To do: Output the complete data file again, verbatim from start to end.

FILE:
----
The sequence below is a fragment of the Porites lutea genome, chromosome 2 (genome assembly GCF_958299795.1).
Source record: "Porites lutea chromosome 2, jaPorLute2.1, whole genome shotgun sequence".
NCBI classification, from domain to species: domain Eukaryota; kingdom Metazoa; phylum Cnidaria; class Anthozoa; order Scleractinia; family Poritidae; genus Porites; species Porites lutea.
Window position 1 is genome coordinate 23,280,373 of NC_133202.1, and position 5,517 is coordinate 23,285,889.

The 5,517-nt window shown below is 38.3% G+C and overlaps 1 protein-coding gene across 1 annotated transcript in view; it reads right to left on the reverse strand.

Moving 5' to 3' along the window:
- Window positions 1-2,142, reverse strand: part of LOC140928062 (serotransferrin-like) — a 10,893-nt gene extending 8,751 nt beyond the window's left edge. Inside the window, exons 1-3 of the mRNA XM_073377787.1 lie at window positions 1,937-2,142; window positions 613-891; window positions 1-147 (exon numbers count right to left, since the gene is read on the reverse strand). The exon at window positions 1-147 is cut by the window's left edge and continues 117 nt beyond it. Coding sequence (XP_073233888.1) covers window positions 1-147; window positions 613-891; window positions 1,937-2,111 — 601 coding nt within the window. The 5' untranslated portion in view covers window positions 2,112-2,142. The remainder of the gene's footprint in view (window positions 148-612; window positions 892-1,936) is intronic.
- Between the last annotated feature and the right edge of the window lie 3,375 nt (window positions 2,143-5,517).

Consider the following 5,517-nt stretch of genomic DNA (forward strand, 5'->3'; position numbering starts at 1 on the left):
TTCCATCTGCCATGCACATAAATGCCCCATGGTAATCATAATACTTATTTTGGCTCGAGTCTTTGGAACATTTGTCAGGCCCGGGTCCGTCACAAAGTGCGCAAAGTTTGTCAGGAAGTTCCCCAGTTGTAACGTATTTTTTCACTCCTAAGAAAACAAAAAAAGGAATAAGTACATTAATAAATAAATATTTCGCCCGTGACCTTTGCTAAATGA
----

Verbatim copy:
The sequence below is a fragment of the Porites lutea genome, chromosome 2 (genome assembly GCF_958299795.1).
Source record: "Porites lutea chromosome 2, jaPorLute2.1, whole genome shotgun sequence".
NCBI classification, from domain to species: domain Eukaryota; kingdom Metazoa; phylum Cnidaria; class Anthozoa; order Scleractinia; family Poritidae; genus Porites; species Porites lutea.
Window position 1 is genome coordinate 23,280,373 of NC_133202.1, and position 5,517 is coordinate 23,285,889.

The 5,517-nt window shown below is 38.3% G+C and overlaps 1 protein-coding gene across 1 annotated transcript in view; it reads right to left on the reverse strand.

Moving 5' to 3' along the window:
- Window positions 1-2,142, reverse strand: part of LOC140928062 (serotransferrin-like) — a 10,893-nt gene extending 8,751 nt beyond the window's left edge. Inside the window, exons 1-3 of the mRNA XM_073377787.1 lie at window positions 1,937-2,142; window positions 613-891; window positions 1-147 (exon numbers count right to left, since the gene is read on the reverse strand). The exon at window positions 1-147 is cut by the window's left edge and continues 117 nt beyond it. Coding sequence (XP_073233888.1) covers window positions 1-147; window positions 613-891; window positions 1,937-2,111 — 601 coding nt within the window. The 5' untranslated portion in view covers window positions 2,112-2,142. The remainder of the gene's footprint in view (window positions 148-612; window positions 892-1,936) is intronic.
- Between the last annotated feature and the right edge of the window lie 3,375 nt (window positions 2,143-5,517).

Consider the following 5,517-nt stretch of genomic DNA (forward strand, 5'->3'; position numbering starts at 1 on the left):
TTCCATCTGCCATGCACATAAATGCCCCATGGTAATCATAATACTTATTTTGGCTCGAGTCTTTGGAACATTTGTCAGGCCCGGGTCCGTCACAAAGTGCGCAAAGTTTGTCAGGAAGTTCCCCAGTTGTAACGTATTTTTTCACTCCTAAGAAAACAAAAAAAGGAATAAGTACATTAATAAATAAATATTTCGCCCGTGACCTTTGCTAAATGA